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UMass Lowell leads green scene

Constructed in 2012, The UMass Lowell Community Garden greenhouse grows fresh produce. (Courtesy of UMass Lowell)

Emma Hargraves
Connector Staff

Since the Office of Sustainability opened in January 2015, UMass Lowell has received approximately 15 awards or recognitions relating to its commitment to sustainability. Just last year, the Association for the Advancement of Sustainability in Higher Education (AASHE) recognized UMass Lowell as a Gold Institution as a part of their Sustainability Tracking, Assessment & Rating System (STARS).

The STARS rating system is a comprehensive self-report tracking system that measures the sustainability efforts in over 700 higher education institutions internationally. Institutions receive ratings of either Bronze, Silver, Gold or Platinum which cover a variety of areas including academics, engagement, planning, operations, innovation and more. Only two institutions in the world have earned the Platinum rating. Of course, great scores in STARS is followed by many other recognitions related to sustainability.

This year, UMass Lowell received the Pinnacle award for the Massachusetts Excellence in Commuter Options (ECO) for the fifth year in a row, the highest possible award in its category. The Massachusetts ECO Awards celebrate employers and universities that encourage and support sustainable and affordable transportation options such as biking.

The American League of American Bicyclists recognizes UMass Lowell as one of the five universities in the state that is bike friendly. The Office of Sustainability works with the UMass Lowell Police Department, the Office of Residence Life, the Campus Recreation Center (CRC) and Transportation Services to ensure that students, faculty and staff have convenient and sustainable methods of getting around the community.

One sustainable transportation program UMass Lowell offers is the FreeWheelers Bike program. FreeWheelers allows students to use free bikes from five convenient locations around campus after registering online once. Another great way for River Hawks to get around Lowell is the recent collaboration with the Merrimack Valley Regional Transit Authority (MVRTA) and Lowell Regional Transit Authority (LRTA) so that anyone with a university ID can use the services for free.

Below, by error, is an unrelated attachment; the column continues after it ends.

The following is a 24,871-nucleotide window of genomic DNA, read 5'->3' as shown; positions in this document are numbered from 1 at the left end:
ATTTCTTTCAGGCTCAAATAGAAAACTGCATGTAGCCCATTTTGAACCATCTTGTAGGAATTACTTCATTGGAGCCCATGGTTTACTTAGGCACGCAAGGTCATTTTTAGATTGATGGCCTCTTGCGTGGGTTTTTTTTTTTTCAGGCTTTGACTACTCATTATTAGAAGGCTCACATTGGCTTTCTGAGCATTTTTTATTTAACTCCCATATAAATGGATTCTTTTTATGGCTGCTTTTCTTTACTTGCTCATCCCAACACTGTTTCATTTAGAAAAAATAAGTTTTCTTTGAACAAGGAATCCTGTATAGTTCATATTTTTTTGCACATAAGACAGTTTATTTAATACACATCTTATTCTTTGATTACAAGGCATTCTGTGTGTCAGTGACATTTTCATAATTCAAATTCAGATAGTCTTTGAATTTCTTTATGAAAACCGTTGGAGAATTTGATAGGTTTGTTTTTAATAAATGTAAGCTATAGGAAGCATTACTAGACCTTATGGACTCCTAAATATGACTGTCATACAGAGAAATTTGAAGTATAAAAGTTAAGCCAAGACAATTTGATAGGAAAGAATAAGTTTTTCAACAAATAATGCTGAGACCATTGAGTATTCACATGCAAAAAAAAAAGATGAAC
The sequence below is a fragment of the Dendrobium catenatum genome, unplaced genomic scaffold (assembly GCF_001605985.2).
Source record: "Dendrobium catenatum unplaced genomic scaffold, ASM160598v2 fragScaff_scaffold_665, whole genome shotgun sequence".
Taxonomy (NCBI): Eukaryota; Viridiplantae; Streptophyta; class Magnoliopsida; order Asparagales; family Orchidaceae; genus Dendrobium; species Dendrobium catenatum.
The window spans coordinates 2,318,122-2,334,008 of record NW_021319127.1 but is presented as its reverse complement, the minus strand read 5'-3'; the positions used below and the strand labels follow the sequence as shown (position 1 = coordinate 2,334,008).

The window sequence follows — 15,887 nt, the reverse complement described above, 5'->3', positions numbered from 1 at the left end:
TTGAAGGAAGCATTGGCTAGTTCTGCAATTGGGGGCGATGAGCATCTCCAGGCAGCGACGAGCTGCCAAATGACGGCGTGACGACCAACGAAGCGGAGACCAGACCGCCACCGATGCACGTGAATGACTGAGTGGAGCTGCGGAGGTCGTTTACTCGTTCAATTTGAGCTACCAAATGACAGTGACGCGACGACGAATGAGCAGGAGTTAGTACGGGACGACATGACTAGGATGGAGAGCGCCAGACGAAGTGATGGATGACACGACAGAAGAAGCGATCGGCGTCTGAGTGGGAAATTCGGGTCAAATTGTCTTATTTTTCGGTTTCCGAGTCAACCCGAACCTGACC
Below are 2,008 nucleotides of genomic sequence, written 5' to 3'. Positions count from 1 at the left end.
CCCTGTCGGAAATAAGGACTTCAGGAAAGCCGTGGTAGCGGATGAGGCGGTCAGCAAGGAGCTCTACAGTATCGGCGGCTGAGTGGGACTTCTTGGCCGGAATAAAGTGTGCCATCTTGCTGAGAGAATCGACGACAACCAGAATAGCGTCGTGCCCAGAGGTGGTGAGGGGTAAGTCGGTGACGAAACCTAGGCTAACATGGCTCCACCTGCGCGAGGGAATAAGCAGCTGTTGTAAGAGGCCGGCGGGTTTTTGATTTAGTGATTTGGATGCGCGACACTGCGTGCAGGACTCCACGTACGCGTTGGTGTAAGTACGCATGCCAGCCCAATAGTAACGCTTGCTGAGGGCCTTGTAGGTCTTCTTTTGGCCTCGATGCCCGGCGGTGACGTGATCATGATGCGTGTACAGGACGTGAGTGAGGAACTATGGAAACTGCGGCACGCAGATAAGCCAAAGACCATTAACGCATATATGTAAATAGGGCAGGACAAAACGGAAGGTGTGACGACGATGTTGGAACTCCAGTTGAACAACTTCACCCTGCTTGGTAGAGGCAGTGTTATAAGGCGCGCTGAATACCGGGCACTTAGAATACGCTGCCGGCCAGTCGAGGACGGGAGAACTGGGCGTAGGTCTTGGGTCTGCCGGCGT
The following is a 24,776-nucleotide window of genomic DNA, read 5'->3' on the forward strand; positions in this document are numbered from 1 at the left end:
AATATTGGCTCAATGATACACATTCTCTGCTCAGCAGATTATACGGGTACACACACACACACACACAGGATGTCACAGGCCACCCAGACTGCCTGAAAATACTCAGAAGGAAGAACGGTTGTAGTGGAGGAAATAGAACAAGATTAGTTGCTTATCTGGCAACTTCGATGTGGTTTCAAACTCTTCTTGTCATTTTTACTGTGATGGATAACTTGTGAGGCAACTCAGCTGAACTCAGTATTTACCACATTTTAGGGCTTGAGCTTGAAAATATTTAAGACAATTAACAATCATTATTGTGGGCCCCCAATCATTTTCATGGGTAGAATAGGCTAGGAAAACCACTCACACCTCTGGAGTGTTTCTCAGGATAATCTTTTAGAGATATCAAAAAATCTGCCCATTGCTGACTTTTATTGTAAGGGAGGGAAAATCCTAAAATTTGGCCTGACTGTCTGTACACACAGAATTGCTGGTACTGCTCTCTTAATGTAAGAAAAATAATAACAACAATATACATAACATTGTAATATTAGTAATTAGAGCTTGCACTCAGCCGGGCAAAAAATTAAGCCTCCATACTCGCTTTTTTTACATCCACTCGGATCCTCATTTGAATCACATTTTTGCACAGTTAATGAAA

Also this year, students worked in Toxics Use Reduction (TURI) laboratory to test and reevaluate the bike cleaners used in the campus bike shop on East Campus. As a result, the bike shop switched bike cleaners to safer, more environmentally friendly products using their findings from the lab.

UMass Lowell takes pride in positive collaborations that have positive results. For example, the efforts to connect UMass Lowell with the Lowell community to ensure healthy urban forests. For the seventh year in a row, the university has been recognized by the National Arbor Day Foundation as a Tree Campus USA member. The conservation and education foundation is the largest nonprofit membership organization devoted to tree planting.

There are various new programs at UMass Lowell thanks to the Office of Sustainability. This is the first year with the $10 waivable sustainability fee that helps fund student-focused projects directly on campus. A portion of the fee also goes into the Sustainability Engagement & Enrichment Development (SEED) Fund. Last year, the SEED Fund awarded $50,000 to sustainability projects around campus.

Another new program this year is the Leaders in Environmental Advocacy for the Future (LEAF) Learning Living Community (LLC). LLCs group students together that share interests in the residential halls, connect students to opportunities within these interests and hold related events. LEAF is a sustainability and environmental focused LLC. LEAF will be hosting public events throughout the school year.

UMass Lowell’s sustainability efforts, which began in 1989 with a recycling program, continue to advance with a climate neutrality target date of 2050.

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